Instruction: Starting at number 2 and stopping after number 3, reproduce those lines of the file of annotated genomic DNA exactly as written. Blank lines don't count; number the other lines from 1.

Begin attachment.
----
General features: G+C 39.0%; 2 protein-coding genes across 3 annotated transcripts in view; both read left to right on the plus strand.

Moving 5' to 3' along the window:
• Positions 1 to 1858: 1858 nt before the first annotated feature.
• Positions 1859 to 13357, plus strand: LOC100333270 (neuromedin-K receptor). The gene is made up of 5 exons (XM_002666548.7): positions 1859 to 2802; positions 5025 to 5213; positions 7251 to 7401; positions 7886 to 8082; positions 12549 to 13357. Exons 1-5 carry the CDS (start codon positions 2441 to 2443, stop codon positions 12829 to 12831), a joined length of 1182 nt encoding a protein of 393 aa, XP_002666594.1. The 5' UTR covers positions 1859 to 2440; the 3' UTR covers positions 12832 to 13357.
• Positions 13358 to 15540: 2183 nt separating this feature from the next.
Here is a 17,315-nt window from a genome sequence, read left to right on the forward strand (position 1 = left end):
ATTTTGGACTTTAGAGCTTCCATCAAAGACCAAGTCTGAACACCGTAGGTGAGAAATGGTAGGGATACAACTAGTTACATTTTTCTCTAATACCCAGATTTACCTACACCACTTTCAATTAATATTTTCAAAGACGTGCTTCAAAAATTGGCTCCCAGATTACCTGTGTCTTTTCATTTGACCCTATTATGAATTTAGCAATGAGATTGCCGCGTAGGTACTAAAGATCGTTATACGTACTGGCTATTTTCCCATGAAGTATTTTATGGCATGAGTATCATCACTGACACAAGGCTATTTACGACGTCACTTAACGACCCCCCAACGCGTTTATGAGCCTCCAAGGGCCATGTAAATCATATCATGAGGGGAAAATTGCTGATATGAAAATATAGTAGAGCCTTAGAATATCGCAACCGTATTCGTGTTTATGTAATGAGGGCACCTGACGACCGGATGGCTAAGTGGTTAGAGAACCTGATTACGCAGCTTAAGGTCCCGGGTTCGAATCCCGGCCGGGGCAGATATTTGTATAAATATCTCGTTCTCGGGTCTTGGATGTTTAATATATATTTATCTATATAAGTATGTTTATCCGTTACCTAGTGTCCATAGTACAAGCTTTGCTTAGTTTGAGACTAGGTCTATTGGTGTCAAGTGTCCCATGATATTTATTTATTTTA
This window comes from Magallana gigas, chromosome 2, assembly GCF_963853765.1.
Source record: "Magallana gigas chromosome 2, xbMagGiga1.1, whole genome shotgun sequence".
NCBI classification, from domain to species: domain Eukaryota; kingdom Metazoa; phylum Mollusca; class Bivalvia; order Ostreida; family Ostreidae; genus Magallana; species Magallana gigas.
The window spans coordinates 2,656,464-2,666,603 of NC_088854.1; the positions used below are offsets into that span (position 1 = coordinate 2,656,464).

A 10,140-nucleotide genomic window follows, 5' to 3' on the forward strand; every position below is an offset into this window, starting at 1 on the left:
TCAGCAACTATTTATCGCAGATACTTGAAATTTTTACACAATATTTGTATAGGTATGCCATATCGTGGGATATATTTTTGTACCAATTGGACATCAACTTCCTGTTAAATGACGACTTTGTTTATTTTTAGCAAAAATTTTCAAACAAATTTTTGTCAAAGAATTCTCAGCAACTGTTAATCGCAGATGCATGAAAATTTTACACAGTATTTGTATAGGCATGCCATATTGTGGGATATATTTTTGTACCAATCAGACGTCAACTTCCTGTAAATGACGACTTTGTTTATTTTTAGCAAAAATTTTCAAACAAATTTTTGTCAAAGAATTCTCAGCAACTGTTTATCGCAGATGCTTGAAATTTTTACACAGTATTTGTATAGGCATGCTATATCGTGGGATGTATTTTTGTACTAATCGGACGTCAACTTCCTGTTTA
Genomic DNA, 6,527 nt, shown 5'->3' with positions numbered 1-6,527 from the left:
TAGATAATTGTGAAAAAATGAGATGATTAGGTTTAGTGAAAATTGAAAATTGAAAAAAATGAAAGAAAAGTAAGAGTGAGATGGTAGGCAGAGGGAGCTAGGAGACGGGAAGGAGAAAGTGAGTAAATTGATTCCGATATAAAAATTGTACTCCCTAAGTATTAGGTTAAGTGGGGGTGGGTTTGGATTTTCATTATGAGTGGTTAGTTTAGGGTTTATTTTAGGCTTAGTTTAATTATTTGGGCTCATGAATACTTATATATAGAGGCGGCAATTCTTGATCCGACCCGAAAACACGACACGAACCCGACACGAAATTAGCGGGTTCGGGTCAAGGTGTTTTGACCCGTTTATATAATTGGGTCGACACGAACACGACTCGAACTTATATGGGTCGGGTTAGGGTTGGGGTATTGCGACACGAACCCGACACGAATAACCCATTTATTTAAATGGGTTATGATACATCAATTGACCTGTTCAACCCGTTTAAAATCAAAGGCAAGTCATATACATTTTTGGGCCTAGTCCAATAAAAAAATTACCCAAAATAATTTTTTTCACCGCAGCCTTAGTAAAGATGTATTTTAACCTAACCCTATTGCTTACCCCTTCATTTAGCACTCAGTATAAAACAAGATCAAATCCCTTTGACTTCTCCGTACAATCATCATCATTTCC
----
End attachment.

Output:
Moving 5' to 3' along the window:
• Positions 1 to 1858: 1858 nt before the first annotated feature.